The very next day, Wachovia Bank was also shuttered for similar reasons, when depositors withdrew over $15 billion over a two-week period after Wachovia reported negative earnings results earlier that quarter. Much of the withdrawals at Wachovia were concentrated among commercial accounts with balances above the $100,000 limit insured by the Federal Deposit Insurance Corporation (FDIC), drawing those balances down to just below the FDIC limit.

Note, however, that the failure of large investment banks like Lehman Brothers, AIG, and Bear Stearns was not the result of a run on the bank by depositors. Rather, these resulted from a credit and liquidity crisis involving derivatives and asset-backed securities.

Preventing Bank Runs

In response to the turmoil of the 1930s, governments took several steps to diminish the risk of future bank runs. Perhaps the biggest was establishing reserve requirements, which mandate that banks maintain a certain percentage of total deposits on hand as cash.

Additionally, the U.S. Congress established the FDIC in 1933. Created in response to the many bank failures that happened in the preceding years, this agency insures bank deposits. Its mission is to maintain stability and public confidence in the U.S. financial system.

But in some cases, banks need to take a more proactive approach if faced with the threat of a bank run. Here's how they may do it.

1. Slow it down. Banks may choose to shut down for a period of time if they are faced with the threat of a bank run. This prevents people from lining up and pulling their money out. Franklin D. Roosevelt did this in 1933 after he assumed office. He declared a bank holiday, calling for inspections to ensure banks' solvency so they could continue operating.

2. Borrow. Banks may borrow from other institutions if they don't have enough cash reserves. Large loans may stop them from going bankrupt.

3. Insure deposits. When people know their deposits are insured by the government, their fear generally subsides. This has been the case since the U.S. established the FDIC.

Central banks typically act as a last resort for lending to individual banks during crises like a bank run.

Bank Run vs. Silent Bank Run

Bank runs are typically depicted as a long line of bank customers anxiously waiting their turn to step up to the teller's window and demand their accounts be closed. Today, when a bank run occurs, it is not met with long lines. A so-called silent bank run is when depositors withdraw funds electronically in large volumes without physically entering the bank. Silent bank runs are similar to normal bank runs, except funds are withdrawn via ACH transfers, wire transfers, and other methods that do not require physical withdrawals of cash.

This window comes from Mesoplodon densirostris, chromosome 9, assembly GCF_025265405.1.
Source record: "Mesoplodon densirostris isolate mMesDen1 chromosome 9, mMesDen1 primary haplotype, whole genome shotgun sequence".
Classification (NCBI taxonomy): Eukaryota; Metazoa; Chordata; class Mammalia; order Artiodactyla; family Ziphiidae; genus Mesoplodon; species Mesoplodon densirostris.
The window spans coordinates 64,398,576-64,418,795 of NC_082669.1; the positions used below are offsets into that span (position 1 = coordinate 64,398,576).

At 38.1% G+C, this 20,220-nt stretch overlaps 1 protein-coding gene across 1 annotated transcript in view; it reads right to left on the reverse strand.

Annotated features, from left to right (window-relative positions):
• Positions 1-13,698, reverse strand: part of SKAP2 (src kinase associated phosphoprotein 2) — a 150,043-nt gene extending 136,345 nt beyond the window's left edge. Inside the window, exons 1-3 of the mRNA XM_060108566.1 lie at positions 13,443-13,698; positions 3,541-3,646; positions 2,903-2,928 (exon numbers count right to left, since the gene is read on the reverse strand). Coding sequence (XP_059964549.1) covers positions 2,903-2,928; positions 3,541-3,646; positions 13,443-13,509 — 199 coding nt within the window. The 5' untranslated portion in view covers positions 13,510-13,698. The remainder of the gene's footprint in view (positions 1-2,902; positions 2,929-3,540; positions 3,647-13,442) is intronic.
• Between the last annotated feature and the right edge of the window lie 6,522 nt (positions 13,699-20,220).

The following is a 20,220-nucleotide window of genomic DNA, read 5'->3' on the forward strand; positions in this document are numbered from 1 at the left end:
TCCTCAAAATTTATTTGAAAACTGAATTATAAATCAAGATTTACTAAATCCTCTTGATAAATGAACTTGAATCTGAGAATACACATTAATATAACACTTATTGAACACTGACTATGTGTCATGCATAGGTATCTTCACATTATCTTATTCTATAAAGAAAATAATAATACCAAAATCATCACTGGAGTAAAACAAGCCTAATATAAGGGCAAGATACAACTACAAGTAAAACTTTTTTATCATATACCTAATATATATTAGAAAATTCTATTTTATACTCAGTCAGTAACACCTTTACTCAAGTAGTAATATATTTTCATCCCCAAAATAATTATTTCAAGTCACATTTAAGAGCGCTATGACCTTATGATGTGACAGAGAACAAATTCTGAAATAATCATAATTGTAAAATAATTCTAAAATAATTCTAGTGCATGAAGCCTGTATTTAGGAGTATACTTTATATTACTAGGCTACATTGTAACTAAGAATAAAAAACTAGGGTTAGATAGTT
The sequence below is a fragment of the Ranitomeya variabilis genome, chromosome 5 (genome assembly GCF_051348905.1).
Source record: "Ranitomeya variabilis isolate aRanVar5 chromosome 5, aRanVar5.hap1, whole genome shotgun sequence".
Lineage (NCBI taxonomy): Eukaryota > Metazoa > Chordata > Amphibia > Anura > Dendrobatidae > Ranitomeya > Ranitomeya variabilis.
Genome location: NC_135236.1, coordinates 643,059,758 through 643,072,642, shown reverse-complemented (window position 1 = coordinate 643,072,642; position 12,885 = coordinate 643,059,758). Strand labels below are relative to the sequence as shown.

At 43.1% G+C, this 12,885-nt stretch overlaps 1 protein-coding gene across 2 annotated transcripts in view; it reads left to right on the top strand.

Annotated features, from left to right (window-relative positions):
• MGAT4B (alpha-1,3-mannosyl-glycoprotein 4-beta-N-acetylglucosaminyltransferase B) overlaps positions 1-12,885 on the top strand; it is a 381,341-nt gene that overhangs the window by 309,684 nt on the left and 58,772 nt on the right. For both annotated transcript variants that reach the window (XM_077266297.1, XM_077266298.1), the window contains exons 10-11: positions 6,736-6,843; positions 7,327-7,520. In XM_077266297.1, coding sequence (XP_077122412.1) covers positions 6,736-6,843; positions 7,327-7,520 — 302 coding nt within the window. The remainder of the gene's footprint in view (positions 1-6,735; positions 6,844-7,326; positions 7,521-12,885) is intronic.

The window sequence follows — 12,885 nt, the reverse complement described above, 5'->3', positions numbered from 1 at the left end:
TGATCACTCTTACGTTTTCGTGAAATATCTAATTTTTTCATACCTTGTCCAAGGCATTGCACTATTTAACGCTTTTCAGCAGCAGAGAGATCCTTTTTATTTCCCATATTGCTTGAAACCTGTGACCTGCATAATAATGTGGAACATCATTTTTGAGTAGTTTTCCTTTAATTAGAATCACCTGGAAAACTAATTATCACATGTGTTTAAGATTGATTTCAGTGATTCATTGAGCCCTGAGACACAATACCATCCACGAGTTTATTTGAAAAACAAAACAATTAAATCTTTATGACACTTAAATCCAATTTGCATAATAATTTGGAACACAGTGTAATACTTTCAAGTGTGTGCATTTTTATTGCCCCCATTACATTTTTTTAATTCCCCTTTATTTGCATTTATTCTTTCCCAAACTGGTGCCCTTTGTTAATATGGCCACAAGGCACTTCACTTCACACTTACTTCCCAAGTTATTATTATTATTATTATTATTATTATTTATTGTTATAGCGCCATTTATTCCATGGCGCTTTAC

In some ways, these new technologies make the prospect of a bank run even more threatening from the perspective of a bank. Many traditional barriers that would have helped slow the pace of a bank run—such as customers needing to wait in long queues to withdraw funds—are no longer applicable. Similarly, customers today do not need to wait to place orders within a bank's working hours. They can issue an order online and that order will be processed once the bank opens. 

On the other hand, these modern conveniences might also benefit banks by making the occurrence of a bank run less visible to outside observers. A depositor might be more likely to withdraw their funds if they see other depositors lining up outside a bank wishing to do so. With electronic withdrawal requests, the symptoms of a bank run may be less easily seen.

Frequently Asked Questions

What Is Meant by a Run on the Bank?

When people literally run as fast as they can to their bank in order to withdraw their funds for fear of the bank collapsing is where the term originated. When this is done simultaneously by many depositors, the bank can run out of cash to give to their customers (due to fractional reserve banking) and subsequently collapse.

When Was the Last Bank Run?

The last reported bank run occurred in May of 2019 when false rumors spread over social media and messaging apps that U.K.-based MetroBank was trying to confiscate customers’ possessions and funds held in safe deposit boxes. As a result, MetroBank customers began demanding their money. Panic began to spread as photos were posted on Twitter showing customers queueing to access their accounts.

Why Is a Bank Run Bad?

Bank runs create negative feedback loops that can bring down banks and cause a more systemic financial crisis. Because a bank may only have on hand, say 10% of the cash represented by overall deposits, if say 20% of customers demand their money back the bank simply won't have enough on hand to return to their depositors. If, however, the pace of withdrawals were to be staggered and spread out over time, the bank would probably be able to come up with the cash required.

Is a Bank Run Possible Today?

While there are several regulatory mechanisms now in place to mitigate bank runs, silent bank runs mediated by electronic transfers can make a run on the bank still possible.

Article Sources